The Least Skipper inhabits the eastern United States and southern Canada. This butterfly is often abundant, but the flight can be short-lived.  Least Skippers fly about damp, tall grasses along roadsides, streams, and meadows.  I found it in unmowed grass along a small creek at the Dennison, Minnesota, sewage treatment ponds.

Wednesday, August 24, 2011


Duckweed is our smallest flowering plant. It floats on pond surfaces, often turning lakes green. The plant does not grow in moving water and favors nutrient-rich water. Duckweed reproduces both sexually (via a tiny flower) and asexually (by budding). A single duckweed produces a daughter bud about once a day. In about two weeks, this rate of reproduction results in about 17,500 plants! A pond covered with duckweed suffers from few underwater plants and usually low oxygen levels that cause fish to die. Koi, goldfish, and grass carp will eat duckweed, but prefer other plants. Ducks eat duckweed, and also disperse duckweed that stick to their feathers. When people complain about duckweed, however, I reply that I prefer a pond filled with a flowering plant rather than slimy algae. Furthermore, duckweed is a high-protein food source for waterfowl (and, potentially, for people). The plant, with its extraordinary reproductive ability, has the potential as a renewable resource for clean energy--an energy source that actually removes carbon-dioxide from the air.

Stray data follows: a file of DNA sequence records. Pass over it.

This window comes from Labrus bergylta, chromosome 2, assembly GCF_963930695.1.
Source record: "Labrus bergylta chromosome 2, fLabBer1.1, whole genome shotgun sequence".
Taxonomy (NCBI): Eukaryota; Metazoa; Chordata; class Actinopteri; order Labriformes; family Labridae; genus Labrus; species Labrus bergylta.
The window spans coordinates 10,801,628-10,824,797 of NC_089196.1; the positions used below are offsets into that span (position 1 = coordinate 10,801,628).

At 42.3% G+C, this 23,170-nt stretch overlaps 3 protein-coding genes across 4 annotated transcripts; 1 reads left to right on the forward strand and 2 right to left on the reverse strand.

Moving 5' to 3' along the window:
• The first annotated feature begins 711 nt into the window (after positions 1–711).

Tuesday, August 23, 2011

Summer Azure

The Azures comprise almost a dozen forms that were once considered to be a single, variable, and abundant species across North America. Now several species are recognized, but their taxonomy is confusing, even for experts. Kaufman in his Field Guide to Butterflies of North America suggests that amateurs simply enjoy these bright blue-backed, white-undersided butterflies as Azures. Let the lepidopterists argue about species. In mid-summer in Minnesota, however, the choices are somewhat limited. I suspect the odds are excellent that this photograph is of a Summer Azure.

Many Azure caterpillars have a symbiotic relationship with ants. The caterpillars secrete a sugary substance that feed the ants, while the ants protect the caterpillars from predators. In other species the caterpillars feed the ants while on the caterpillar host plants, but then move into ant nests and begin feeding on ant larvae. Nevertheless, the ants continue to protect the butterfly pupae. The adults break out of the pupae case and must crawl out of the ant nest before the butterfly can take flight (Wikipedia).

Monday, August 22, 2011

American Dagger Moth Caterpillar

At Afton State Park, Erika and I happened upon this caterpillar of the American Dagger moth. Anything this bright must be an example of aposematic coloration--"be careful, I'm poisonous!" In this case, you'd be correct. Many people develop a nettle-like rash from handling this caterpillar. Seeing as how this critter was grazing on Poison Ivy, the habitat would get you if the caterpillar didn't! The moth is found east of the Rockies, primarily in the United States.

Sunday, August 21, 2011

Slender Spreadwing

Slender Spreadwings are identified by their long, thin abdomens and by the whitish wing edges. Note that the wings narrow to stalks where they attach to the body. In July, Scott King found this individual at Lake Byllesby County Park in Dakota County. They favor ponds, wetlands, and streams.  Eastern Spreadwings are found acorss a wide area of eastern North America. I was tickled to learn from Scott that the Spanish for Odonata is Caballitos del Diablo--Devil's Ponies.

Saturday, August 20, 2011

Henslow's Sparrow